JPMorgan’s Onyx reveals solid user protection mechanism in Project Guardian

As part of Project Guardian, Onyx and its CEO Farooq addressed some of the security and verification challenges.

In an interview with CNBC, the CEO of JPMorgan’s blockchain company Onyx, Umar Farooq, stated that a significant amount of time was spent minimizing risks associated with transactions related to tokenized foreign exchange and government bonds in Project Guardian, a major blockchain initiative kicked off by the Singapore government. 

He asserts that the next stage is to find and implement some sort of identity solutions or KYC solution to secure clients and their money; otherwise, the system would not be extensible. Farooq stated: 

“I do think you need some sort of identity solution or know-your-customer solution which verifies who the human being that is interacting is and what they are allowed to do. Because without that, in the longer term, it just doesn’t work”.

Onyx CEO emphasizes on better user protection methods

Onyx CEO added that banks must emphasize user protection when experimenting with digital assets. At the Singapore Fintech Festival 2022 on Wednesday, he said:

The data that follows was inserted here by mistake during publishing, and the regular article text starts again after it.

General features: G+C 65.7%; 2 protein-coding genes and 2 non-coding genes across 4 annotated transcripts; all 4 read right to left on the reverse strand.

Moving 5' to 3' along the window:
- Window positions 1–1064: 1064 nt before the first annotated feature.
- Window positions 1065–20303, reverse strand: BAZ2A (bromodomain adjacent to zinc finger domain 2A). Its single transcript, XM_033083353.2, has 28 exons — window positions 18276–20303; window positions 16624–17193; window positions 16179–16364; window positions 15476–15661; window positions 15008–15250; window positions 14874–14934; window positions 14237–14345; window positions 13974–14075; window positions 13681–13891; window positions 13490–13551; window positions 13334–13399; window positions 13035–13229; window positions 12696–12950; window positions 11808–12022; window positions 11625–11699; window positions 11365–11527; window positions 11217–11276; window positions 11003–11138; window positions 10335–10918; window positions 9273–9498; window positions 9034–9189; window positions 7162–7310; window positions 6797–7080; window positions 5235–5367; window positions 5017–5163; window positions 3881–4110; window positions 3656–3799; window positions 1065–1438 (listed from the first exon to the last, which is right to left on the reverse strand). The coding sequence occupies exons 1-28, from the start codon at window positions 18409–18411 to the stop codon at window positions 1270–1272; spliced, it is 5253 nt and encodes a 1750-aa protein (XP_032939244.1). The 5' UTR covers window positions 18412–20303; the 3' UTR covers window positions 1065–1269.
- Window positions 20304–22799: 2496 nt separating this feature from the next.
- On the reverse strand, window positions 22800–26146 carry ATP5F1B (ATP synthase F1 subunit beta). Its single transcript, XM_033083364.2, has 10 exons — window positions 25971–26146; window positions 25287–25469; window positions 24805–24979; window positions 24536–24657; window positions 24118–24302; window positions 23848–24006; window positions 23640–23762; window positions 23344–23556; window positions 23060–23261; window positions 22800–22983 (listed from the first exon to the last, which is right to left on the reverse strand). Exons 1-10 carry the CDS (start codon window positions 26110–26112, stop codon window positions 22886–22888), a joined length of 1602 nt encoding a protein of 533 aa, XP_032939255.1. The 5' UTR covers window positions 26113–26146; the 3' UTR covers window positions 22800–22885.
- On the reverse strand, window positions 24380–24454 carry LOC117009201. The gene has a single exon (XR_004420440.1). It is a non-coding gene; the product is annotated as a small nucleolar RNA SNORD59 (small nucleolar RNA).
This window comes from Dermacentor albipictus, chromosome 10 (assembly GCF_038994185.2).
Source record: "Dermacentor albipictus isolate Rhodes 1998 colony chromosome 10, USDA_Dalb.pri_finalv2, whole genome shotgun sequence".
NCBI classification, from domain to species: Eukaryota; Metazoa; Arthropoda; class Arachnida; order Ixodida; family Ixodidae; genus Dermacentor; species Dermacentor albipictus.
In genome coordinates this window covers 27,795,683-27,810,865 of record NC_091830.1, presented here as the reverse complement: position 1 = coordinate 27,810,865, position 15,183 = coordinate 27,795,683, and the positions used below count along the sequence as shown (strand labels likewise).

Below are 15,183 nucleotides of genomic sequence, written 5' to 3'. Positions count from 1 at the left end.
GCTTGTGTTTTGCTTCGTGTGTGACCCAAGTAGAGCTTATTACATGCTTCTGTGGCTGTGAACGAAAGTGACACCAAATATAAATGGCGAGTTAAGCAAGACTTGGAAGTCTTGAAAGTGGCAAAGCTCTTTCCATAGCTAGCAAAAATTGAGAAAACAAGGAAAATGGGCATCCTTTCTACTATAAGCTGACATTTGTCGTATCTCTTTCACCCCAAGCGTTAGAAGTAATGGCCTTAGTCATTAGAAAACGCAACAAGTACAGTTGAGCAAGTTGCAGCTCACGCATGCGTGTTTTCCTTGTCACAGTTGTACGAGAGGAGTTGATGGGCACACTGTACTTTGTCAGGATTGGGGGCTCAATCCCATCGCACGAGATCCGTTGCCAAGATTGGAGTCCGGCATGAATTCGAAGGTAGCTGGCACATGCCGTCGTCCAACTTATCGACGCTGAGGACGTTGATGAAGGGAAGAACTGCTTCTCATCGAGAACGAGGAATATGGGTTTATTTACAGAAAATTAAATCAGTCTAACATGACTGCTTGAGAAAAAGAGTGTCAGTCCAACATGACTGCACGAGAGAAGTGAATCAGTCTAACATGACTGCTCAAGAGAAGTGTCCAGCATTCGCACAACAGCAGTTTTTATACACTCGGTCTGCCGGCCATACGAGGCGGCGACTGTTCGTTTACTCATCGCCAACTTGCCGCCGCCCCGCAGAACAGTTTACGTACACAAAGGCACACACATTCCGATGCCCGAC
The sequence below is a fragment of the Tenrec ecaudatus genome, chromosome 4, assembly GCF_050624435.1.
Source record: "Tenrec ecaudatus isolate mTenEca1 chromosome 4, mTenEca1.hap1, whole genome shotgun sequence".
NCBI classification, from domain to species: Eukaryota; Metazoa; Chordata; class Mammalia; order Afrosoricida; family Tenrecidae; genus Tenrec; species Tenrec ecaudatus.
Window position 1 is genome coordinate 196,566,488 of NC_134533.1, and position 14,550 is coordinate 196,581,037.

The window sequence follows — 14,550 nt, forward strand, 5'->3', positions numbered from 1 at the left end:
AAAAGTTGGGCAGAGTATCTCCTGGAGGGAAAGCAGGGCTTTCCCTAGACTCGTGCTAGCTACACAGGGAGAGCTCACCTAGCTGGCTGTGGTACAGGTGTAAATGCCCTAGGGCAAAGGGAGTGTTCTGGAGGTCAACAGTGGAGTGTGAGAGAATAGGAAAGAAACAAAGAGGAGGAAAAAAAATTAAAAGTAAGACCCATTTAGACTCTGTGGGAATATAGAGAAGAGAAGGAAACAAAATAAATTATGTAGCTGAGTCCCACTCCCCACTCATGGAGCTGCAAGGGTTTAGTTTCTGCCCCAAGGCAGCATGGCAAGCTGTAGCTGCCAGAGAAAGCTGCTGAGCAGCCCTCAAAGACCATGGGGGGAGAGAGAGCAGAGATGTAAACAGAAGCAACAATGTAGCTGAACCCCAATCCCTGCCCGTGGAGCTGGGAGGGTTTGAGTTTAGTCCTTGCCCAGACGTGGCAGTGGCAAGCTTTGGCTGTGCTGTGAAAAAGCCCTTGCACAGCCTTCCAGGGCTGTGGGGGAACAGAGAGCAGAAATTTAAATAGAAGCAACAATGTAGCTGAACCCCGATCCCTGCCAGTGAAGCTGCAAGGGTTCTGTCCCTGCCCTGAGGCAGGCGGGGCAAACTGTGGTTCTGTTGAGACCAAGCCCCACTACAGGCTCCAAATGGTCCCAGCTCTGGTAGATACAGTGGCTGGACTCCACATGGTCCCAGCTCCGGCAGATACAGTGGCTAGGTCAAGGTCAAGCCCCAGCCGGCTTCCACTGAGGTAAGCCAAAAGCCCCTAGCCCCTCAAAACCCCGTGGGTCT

“What a bank needs to do from a regulatory point of view and customer’s point of view is that we need to protect our customers. We cannot lose their money”.

Farooq’s comment comes at a time when the crypto industry is suffering from numerous hacks and many crypto investors falling victim in recent months. The most recent attack was on Deribit, losing $28M on its hot wallet and Team-Finance, along with crypto giant FTX’s users being victim of a phishing attack, as TheCoinRise reported. Chainalysis reports that October has been the worst month ever for crypto attacks. 

The said project was successfully conducted by JPMorgan, DBS Bank and SBI Digital Asset Holdings. As part of Project Guardian, an industry experiment announced by the Monetary Authority of Singapore(MAS) in May, Farooq and Onyx addressed some of the security and verification challenges. “It was very, very hard,” Farooq said during the panel at SFF2022.